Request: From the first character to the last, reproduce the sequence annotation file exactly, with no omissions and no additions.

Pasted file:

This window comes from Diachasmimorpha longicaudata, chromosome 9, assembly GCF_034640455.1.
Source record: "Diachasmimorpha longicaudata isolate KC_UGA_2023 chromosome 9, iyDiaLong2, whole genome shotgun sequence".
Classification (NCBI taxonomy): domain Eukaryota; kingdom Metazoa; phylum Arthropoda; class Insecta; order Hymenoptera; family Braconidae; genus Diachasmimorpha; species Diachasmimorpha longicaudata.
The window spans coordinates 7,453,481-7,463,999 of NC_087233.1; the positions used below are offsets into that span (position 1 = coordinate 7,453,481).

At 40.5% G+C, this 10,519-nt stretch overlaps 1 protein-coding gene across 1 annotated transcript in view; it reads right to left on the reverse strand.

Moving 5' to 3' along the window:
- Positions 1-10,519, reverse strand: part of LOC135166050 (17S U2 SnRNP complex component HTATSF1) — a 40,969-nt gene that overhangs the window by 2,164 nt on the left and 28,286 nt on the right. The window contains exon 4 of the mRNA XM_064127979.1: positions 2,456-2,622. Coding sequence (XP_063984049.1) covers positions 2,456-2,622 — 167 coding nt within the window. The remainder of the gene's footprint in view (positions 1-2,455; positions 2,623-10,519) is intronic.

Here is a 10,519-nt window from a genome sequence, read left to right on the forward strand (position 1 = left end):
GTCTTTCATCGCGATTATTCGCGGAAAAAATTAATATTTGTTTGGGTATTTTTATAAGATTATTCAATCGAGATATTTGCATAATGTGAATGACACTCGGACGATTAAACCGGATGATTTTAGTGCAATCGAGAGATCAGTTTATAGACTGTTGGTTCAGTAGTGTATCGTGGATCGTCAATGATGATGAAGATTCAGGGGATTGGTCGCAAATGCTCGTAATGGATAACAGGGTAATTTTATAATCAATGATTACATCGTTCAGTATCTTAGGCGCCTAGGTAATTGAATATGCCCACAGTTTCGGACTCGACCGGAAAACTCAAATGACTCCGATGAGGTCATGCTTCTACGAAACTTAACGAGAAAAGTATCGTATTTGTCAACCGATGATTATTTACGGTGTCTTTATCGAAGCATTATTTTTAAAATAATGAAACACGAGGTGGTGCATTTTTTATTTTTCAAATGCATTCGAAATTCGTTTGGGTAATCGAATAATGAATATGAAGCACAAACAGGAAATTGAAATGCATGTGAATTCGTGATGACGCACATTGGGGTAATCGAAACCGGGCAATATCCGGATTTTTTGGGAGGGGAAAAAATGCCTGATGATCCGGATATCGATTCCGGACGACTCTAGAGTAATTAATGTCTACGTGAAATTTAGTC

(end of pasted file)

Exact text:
This window comes from Diachasmimorpha longicaudata, chromosome 9, assembly GCF_034640455.1.
Source record: "Diachasmimorpha longicaudata isolate KC_UGA_2023 chromosome 9, iyDiaLong2, whole genome shotgun sequence".
Classification (NCBI taxonomy): domain Eukaryota; kingdom Metazoa; phylum Arthropoda; class Insecta; order Hymenoptera; family Braconidae; genus Diachasmimorpha; species Diachasmimorpha longicaudata.
The window spans coordinates 7,453,481-7,463,999 of NC_087233.1; the positions used below are offsets into that span (position 1 = coordinate 7,453,481).

At 40.5% G+C, this 10,519-nt stretch overlaps 1 protein-coding gene across 1 annotated transcript in view; it reads right to left on the reverse strand.

Moving 5' to 3' along the window:
- Positions 1-10,519, reverse strand: part of LOC135166050 (17S U2 SnRNP complex component HTATSF1) — a 40,969-nt gene that overhangs the window by 2,164 nt on the left and 28,286 nt on the right. The window contains exon 4 of the mRNA XM_064127979.1: positions 2,456-2,622. Coding sequence (XP_063984049.1) covers positions 2,456-2,622 — 167 coding nt within the window. The remainder of the gene's footprint in view (positions 1-2,455; positions 2,623-10,519) is intronic.

Here is a 10,519-nt window from a genome sequence, read left to right on the forward strand (position 1 = left end):
GTCTTTCATCGCGATTATTCGCGGAAAAAATTAATATTTGTTTGGGTATTTTTATAAGATTATTCAATCGAGATATTTGCATAATGTGAATGACACTCGGACGATTAAACCGGATGATTTTAGTGCAATCGAGAGATCAGTTTATAGACTGTTGGTTCAGTAGTGTATCGTGGATCGTCAATGATGATGAAGATTCAGGGGATTGGTCGCAAATGCTCGTAATGGATAACAGGGTAATTTTATAATCAATGATTACATCGTTCAGTATCTTAGGCGCCTAGGTAATTGAATATGCCCACAGTTTCGGACTCGACCGGAAAACTCAAATGACTCCGATGAGGTCATGCTTCTACGAAACTTAACGAGAAAAGTATCGTATTTGTCAACCGATGATTATTTACGGTGTCTTTATCGAAGCATTATTTTTAAAATAATGAAACACGAGGTGGTGCATTTTTTATTTTTCAAATGCATTCGAAATTCGTTTGGGTAATCGAATAATGAATATGAAGCACAAACAGGAAATTGAAATGCATGTGAATTCGTGATGACGCACATTGGGGTAATCGAAACCGGGCAATATCCGGATTTTTTGGGAGGGGAAAAAATGCCTGATGATCCGGATATCGATTCCGGACGACTCTAGAGTAATTAATGTCTACGTGAAATTTAGTC